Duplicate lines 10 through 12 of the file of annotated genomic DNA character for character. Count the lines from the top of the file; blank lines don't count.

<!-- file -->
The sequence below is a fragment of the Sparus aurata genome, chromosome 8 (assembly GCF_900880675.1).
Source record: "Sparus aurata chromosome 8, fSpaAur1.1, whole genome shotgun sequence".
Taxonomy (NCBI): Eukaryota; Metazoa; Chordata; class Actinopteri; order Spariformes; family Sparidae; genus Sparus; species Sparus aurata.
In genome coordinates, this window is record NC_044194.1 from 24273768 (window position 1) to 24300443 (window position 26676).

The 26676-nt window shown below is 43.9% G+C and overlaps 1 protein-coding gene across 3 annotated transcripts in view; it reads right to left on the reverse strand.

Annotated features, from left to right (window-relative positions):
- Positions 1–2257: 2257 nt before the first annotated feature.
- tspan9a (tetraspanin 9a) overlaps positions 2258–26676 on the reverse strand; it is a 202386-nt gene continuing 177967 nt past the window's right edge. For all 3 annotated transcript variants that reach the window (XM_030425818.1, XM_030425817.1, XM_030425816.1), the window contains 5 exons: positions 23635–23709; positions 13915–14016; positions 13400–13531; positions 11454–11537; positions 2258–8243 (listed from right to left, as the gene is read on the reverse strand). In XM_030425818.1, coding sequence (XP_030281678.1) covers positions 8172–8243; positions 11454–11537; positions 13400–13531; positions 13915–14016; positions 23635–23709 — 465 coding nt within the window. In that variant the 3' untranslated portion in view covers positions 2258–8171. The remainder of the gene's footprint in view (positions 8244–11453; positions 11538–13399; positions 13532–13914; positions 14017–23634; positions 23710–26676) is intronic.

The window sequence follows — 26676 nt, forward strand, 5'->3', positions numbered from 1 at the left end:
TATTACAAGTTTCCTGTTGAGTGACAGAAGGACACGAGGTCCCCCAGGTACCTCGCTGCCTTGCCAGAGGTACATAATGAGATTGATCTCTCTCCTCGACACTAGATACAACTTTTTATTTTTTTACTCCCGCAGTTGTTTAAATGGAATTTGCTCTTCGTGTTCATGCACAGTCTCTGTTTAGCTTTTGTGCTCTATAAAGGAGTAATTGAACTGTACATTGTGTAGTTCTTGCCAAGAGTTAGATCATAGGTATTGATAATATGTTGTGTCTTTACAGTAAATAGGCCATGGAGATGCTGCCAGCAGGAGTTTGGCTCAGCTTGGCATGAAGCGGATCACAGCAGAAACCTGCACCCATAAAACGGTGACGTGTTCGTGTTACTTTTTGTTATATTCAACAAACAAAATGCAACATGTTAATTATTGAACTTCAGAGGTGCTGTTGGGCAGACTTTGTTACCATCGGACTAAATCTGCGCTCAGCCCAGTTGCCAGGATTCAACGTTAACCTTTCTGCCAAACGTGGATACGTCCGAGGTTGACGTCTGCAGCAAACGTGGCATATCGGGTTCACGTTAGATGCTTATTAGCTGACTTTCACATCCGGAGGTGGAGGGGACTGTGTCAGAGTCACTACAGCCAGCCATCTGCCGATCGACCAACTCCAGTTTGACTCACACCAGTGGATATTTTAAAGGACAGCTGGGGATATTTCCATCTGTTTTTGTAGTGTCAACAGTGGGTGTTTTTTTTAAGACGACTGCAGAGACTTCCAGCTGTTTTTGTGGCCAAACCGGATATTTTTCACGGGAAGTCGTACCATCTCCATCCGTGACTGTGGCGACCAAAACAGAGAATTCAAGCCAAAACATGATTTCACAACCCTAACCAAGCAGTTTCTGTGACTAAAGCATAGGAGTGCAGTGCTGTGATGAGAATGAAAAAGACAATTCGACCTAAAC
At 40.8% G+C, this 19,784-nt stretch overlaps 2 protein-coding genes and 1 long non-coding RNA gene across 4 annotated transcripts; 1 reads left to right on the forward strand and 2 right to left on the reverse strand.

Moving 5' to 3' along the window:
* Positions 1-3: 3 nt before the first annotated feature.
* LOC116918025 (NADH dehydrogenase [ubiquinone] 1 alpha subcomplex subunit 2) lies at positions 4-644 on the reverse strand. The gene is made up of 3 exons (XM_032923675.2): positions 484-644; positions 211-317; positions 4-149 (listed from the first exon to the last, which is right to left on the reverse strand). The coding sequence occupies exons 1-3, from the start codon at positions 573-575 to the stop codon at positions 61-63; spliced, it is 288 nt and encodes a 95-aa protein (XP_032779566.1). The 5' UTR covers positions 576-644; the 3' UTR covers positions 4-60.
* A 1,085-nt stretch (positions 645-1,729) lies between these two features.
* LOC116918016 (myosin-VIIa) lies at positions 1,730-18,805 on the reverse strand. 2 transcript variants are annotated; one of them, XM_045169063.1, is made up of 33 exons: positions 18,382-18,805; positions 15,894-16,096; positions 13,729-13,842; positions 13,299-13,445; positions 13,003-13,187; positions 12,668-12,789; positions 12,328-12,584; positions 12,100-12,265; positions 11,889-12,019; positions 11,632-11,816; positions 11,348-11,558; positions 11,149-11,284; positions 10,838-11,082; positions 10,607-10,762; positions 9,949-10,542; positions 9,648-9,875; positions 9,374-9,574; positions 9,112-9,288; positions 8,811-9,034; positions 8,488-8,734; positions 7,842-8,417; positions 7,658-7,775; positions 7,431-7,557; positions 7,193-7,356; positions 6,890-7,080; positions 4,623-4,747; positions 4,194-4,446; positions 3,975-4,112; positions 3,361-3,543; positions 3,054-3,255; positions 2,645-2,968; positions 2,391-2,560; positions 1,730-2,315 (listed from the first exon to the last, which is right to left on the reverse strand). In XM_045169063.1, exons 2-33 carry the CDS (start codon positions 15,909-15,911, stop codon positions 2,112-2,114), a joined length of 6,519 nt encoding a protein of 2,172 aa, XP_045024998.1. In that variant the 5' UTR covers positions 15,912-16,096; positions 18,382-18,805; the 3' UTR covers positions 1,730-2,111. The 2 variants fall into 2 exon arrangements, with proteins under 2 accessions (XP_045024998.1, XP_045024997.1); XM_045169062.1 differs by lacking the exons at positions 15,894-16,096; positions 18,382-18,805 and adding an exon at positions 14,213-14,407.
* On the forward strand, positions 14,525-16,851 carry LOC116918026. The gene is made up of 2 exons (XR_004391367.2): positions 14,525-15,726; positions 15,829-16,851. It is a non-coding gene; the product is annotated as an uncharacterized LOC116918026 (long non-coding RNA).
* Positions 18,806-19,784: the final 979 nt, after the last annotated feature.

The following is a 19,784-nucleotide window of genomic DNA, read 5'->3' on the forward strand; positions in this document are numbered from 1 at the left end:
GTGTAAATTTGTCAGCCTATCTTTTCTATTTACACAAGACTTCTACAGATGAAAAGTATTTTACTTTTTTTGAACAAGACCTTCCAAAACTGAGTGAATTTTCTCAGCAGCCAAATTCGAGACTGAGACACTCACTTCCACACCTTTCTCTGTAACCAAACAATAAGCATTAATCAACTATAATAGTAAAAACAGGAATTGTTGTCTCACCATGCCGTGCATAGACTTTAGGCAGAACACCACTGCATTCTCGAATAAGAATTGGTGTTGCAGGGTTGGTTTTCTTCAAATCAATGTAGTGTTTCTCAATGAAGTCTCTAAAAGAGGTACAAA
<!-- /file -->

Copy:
TATTACAAGTTTCCTGTTGAGTGACAGAAGGACACGAGGTCCCCCAGGTACCTCGCTGCCTTGCCAGAGGTACATAATGAGATTGATCTCTCTCCTCGACACTAGATACAACTTTTTATTTTTTTACTCCCGCAGTTGTTTAAATGGAATTTGCTCTTCGTGTTCATGCACAGTCTCTGTTTAGCTTTTGTGCTCTATAAAGGAGTAATTGAACTGTACATTGTGTAGTTCTTGCCAAGAGTTAGATCATAGGTATTGATAATATGTTGTGTCTTTACAGTAAATAGGCCATGGAGATGCTGCCAGCAGGAGTTTGGCTCAGCTTGGCATGAAGCGGATCACAGCAGAAACCTGCACCCATAAAACGGTGACGTGTTCGTGTTACTTTTTGTTATATTCAACAAACAAAATGCAACATGTTAATTATTGAACTTCAGAGGTGCTGTTGGGCAGACTTTGTTACCATCGGACTAAATCTGCGCTCAGCCCAGTTGCCAGGATTCAACGTTAACCTTTCTGCCAAACGTGGATACGTCCGAGGTTGACGTCTGCAGCAAACGTGGCATATCGGGTTCACGTTAGATGCTTATTAGCTGACTTTCACATCCGGAGGTGGAGGGGACTGTGTCAGAGTCACTACAGCCAGCCATCTGCCGATCGACCAACTCCAGTTTGACTCACACCAGTGGATATTTTAAAGGACAGCTGGGGATATTTCCATCTGTTTTTGTAGTGTCAACAGTGGGTGTTTTTTTTAAGACGACTGCAGAGACTTCCAGCTGTTTTTGTGGCCAAACCGGATATTTTTCACGGGAAGTCGTACCATCTCCATCCGTGACTGTGGCGACCAAAACAGAGAATTCAAGCCAAAACATGATTTCACAACCCTAACCAAGCAGTTTCTGTGACTAAAGCATAGGAGTGCAGTGCTGTGATGAGAATGAAAAAGACAATTCGACCTAAAC
At 40.8% G+C, this 19,784-nt stretch overlaps 2 protein-coding genes and 1 long non-coding RNA gene across 4 annotated transcripts; 1 reads left to right on the forward strand and 2 right to left on the reverse strand.

Moving 5' to 3' along the window: